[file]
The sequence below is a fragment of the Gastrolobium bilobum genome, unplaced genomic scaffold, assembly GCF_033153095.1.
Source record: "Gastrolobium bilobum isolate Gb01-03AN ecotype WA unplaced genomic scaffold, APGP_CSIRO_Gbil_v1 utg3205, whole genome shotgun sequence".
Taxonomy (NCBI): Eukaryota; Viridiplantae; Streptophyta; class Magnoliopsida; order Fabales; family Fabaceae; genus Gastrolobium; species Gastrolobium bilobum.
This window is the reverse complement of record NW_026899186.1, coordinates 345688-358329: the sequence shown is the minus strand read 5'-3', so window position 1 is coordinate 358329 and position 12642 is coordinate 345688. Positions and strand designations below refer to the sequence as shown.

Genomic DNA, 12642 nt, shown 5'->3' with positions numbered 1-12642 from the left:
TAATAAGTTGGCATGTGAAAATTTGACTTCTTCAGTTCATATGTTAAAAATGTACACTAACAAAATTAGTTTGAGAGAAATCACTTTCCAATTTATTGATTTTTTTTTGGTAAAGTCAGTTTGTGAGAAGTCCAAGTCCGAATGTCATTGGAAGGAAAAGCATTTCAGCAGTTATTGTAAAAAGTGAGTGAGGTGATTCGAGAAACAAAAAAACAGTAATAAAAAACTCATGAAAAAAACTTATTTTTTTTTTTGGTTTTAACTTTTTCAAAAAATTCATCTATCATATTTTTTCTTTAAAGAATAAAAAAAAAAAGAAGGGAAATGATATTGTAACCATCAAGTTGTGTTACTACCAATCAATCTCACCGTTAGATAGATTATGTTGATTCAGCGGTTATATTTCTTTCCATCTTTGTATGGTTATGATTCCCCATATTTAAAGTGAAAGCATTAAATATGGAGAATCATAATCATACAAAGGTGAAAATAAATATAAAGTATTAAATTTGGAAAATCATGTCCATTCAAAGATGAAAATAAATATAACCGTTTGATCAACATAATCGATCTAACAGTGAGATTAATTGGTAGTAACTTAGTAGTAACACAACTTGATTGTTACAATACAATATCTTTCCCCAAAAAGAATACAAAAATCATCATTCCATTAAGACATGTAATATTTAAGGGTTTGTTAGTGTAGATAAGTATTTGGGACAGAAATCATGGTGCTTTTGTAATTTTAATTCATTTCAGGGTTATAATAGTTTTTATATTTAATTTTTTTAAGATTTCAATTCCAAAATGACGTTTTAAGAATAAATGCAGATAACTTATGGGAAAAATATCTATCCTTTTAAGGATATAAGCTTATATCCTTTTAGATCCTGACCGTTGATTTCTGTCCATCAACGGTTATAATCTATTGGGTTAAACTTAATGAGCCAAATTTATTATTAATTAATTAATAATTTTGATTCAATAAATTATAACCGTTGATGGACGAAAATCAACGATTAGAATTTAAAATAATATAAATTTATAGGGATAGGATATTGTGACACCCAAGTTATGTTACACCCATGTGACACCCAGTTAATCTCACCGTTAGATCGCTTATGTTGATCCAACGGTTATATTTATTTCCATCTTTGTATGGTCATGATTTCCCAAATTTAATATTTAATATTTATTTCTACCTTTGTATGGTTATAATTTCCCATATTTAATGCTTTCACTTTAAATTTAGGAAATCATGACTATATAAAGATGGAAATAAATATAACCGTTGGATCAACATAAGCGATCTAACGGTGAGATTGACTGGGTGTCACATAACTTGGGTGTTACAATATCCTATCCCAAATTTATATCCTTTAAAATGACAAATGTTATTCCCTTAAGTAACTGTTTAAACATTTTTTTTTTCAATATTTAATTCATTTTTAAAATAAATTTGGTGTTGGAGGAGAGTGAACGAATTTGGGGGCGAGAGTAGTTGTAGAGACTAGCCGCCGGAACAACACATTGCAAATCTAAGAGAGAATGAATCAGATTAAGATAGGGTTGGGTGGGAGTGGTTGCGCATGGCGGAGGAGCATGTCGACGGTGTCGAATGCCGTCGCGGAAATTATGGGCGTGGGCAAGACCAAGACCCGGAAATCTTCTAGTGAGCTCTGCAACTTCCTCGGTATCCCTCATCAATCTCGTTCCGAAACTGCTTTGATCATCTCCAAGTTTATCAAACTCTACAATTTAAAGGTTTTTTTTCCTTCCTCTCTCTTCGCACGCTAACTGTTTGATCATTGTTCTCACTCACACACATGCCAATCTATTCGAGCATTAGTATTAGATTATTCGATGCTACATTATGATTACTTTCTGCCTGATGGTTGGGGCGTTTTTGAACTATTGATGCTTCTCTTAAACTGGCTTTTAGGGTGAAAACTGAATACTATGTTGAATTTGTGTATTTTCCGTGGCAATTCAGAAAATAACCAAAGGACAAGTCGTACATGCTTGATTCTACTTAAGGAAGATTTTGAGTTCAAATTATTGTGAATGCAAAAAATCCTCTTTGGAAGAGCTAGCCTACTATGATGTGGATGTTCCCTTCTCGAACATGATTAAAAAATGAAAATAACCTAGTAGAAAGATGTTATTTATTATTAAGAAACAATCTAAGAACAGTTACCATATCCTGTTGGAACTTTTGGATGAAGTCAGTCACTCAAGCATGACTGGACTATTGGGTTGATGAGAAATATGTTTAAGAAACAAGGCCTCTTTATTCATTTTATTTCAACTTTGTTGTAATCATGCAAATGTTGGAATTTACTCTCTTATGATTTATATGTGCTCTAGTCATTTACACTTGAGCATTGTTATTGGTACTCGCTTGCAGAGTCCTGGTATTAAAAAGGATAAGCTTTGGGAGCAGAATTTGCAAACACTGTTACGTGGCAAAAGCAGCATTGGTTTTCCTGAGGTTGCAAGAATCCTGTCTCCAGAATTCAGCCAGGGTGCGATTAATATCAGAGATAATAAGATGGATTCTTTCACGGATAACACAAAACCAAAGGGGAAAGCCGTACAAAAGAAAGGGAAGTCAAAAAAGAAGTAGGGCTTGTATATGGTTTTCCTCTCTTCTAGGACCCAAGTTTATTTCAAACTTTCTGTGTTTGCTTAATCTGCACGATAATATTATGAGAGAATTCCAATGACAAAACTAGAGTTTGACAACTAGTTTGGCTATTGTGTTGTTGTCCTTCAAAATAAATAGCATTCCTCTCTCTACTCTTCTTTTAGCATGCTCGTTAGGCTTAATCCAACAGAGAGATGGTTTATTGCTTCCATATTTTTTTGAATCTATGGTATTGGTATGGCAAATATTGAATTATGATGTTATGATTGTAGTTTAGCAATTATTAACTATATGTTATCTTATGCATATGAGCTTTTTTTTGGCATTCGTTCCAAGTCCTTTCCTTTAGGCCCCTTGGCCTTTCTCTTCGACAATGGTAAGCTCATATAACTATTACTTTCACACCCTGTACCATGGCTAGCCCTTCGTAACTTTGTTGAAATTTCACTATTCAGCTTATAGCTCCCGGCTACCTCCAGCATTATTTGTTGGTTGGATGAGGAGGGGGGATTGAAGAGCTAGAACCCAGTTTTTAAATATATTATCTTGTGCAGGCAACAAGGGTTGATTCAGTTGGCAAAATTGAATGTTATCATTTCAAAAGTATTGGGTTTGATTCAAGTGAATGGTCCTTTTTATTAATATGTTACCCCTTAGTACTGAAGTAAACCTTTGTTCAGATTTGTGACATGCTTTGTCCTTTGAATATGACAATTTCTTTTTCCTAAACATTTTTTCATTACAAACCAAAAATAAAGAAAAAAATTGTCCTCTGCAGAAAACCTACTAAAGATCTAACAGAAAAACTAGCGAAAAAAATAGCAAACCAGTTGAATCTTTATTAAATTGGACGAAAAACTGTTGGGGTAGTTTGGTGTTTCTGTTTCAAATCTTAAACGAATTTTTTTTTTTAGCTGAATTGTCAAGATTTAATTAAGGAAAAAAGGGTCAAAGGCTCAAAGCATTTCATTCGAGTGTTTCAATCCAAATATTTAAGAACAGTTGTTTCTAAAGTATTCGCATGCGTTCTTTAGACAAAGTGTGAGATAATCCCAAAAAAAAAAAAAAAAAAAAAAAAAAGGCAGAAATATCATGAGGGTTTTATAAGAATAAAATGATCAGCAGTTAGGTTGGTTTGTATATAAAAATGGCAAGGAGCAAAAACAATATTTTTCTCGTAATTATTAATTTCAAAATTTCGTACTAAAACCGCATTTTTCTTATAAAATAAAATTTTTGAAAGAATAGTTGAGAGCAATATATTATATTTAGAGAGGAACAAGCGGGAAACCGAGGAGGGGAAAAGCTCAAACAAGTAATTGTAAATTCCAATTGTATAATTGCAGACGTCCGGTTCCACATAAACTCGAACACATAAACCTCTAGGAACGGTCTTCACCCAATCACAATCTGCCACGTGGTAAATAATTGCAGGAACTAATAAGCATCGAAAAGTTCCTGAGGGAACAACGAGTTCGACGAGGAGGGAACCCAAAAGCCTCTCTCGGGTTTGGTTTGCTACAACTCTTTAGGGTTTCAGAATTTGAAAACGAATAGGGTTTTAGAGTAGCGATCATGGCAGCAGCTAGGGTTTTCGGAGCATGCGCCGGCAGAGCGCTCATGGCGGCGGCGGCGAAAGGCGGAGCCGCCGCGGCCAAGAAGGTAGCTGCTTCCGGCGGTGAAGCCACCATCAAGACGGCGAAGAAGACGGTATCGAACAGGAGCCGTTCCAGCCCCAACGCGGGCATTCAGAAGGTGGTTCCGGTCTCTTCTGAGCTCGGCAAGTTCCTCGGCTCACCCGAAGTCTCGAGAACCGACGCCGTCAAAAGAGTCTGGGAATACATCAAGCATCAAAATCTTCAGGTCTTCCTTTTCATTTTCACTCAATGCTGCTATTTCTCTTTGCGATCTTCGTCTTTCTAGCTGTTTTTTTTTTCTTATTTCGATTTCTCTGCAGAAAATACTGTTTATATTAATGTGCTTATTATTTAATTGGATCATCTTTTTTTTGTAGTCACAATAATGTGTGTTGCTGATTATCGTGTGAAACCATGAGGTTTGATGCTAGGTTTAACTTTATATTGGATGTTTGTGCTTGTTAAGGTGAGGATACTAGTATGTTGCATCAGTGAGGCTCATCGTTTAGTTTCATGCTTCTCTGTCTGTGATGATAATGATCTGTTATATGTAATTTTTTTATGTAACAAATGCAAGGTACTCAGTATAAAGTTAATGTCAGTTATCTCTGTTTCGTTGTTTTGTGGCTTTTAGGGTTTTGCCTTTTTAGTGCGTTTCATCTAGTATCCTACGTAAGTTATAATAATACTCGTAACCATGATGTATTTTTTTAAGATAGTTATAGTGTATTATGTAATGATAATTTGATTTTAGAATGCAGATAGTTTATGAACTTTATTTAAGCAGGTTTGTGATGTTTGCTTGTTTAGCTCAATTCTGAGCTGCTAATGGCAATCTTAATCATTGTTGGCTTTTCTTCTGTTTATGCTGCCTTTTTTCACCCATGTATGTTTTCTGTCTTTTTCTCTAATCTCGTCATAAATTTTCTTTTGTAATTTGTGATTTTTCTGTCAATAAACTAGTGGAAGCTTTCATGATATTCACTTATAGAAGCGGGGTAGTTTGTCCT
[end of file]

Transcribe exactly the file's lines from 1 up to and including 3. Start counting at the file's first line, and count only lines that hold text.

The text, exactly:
The sequence below is a fragment of the Gastrolobium bilobum genome, unplaced genomic scaffold, assembly GCF_033153095.1.
Source record: "Gastrolobium bilobum isolate Gb01-03AN ecotype WA unplaced genomic scaffold, APGP_CSIRO_Gbil_v1 utg3205, whole genome shotgun sequence".
Taxonomy (NCBI): Eukaryota; Viridiplantae; Streptophyta; class Magnoliopsida; order Fabales; family Fabaceae; genus Gastrolobium; species Gastrolobium bilobum.